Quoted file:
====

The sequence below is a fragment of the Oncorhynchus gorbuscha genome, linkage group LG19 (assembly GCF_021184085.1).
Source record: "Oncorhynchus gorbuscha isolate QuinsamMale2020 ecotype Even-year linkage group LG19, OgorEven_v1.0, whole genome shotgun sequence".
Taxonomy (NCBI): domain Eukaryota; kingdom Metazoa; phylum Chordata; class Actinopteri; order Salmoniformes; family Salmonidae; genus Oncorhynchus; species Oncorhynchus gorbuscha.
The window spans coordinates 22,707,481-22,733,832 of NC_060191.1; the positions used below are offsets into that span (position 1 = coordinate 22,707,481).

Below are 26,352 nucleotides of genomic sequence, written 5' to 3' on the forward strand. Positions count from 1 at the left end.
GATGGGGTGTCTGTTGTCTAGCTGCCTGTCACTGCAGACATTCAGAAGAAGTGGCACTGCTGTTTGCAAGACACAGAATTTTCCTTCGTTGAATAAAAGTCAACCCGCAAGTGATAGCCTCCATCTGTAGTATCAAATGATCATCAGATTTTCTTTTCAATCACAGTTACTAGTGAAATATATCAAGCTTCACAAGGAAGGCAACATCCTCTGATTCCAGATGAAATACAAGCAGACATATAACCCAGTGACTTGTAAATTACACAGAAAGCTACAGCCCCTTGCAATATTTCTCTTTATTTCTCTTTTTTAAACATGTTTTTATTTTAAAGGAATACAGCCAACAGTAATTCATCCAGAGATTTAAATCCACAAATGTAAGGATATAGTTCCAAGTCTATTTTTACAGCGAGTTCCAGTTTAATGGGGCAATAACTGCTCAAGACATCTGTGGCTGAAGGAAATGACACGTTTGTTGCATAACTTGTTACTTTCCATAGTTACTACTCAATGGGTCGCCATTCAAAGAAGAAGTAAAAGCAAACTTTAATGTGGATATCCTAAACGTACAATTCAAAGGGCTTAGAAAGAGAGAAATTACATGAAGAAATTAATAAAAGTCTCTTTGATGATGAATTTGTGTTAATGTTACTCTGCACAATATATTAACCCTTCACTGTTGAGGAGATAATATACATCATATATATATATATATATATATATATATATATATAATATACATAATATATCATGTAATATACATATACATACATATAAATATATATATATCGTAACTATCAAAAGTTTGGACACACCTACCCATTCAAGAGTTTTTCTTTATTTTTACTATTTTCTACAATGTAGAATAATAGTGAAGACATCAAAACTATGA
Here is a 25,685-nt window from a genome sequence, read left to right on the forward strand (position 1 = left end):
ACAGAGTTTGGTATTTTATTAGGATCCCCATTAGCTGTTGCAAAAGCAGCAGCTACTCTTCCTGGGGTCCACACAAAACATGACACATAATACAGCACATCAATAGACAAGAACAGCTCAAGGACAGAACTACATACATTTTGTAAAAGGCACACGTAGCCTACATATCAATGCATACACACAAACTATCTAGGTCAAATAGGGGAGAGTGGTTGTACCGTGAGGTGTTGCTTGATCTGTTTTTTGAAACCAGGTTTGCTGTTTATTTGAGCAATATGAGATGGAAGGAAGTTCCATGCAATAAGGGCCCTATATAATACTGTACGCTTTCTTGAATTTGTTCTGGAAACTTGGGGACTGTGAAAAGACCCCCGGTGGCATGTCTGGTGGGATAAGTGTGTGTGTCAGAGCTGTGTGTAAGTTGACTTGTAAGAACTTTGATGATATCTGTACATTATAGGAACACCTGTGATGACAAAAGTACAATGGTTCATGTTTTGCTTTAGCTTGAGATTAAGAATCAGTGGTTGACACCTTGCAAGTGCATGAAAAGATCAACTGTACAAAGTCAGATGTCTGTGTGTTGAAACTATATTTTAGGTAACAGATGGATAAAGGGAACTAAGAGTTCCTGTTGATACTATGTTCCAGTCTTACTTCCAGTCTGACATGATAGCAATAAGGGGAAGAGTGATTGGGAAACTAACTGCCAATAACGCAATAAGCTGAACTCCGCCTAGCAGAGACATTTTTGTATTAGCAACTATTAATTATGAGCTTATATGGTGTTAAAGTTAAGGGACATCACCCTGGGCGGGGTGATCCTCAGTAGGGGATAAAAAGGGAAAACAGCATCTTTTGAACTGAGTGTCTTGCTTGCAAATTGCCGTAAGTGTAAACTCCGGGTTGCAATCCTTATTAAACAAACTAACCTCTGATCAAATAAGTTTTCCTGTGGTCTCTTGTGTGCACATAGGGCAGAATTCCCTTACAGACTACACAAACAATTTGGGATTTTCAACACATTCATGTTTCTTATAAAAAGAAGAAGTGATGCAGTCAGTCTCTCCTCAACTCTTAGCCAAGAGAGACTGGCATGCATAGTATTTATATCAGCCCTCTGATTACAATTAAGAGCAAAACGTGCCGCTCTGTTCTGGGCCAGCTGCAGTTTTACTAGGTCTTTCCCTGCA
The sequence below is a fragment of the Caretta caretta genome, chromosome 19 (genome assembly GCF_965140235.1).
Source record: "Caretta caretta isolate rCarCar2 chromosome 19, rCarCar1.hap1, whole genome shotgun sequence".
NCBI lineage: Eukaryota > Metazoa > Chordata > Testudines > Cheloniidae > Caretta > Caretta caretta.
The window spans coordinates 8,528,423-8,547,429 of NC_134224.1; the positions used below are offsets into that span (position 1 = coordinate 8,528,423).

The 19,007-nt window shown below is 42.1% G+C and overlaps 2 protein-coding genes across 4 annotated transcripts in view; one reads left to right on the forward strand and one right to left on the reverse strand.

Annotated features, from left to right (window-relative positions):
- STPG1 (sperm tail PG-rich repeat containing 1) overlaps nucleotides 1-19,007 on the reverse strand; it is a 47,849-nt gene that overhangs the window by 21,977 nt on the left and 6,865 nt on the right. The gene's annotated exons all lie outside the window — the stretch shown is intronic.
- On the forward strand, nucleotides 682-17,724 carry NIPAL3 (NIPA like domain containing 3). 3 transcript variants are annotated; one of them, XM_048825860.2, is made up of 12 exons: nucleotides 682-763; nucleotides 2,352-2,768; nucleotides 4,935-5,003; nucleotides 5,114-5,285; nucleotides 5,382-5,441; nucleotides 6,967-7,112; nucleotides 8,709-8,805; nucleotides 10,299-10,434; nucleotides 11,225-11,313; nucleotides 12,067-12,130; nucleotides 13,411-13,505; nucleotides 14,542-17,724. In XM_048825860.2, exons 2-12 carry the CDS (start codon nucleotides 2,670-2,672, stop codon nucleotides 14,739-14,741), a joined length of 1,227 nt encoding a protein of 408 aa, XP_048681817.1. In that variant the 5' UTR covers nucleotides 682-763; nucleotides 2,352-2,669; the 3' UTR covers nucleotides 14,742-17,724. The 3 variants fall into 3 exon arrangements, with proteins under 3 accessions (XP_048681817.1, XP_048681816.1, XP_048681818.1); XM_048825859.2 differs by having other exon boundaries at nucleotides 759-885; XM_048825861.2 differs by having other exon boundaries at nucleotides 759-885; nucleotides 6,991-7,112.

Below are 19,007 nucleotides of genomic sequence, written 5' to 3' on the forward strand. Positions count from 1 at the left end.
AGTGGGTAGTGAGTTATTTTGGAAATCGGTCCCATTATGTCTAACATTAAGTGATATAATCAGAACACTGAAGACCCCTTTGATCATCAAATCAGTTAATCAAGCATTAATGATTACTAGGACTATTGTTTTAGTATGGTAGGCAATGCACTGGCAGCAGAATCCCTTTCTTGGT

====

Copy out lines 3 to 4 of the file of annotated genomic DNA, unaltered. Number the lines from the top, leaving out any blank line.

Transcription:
Taxonomy (NCBI): domain Eukaryota; kingdom Metazoa; phylum Chordata; class Actinopteri; order Salmoniformes; family Salmonidae; genus Oncorhynchus; species Oncorhynchus gorbuscha.
The window spans coordinates 22,707,481-22,733,832 of NC_060191.1; the positions used below are offsets into that span (position 1 = coordinate 22,707,481).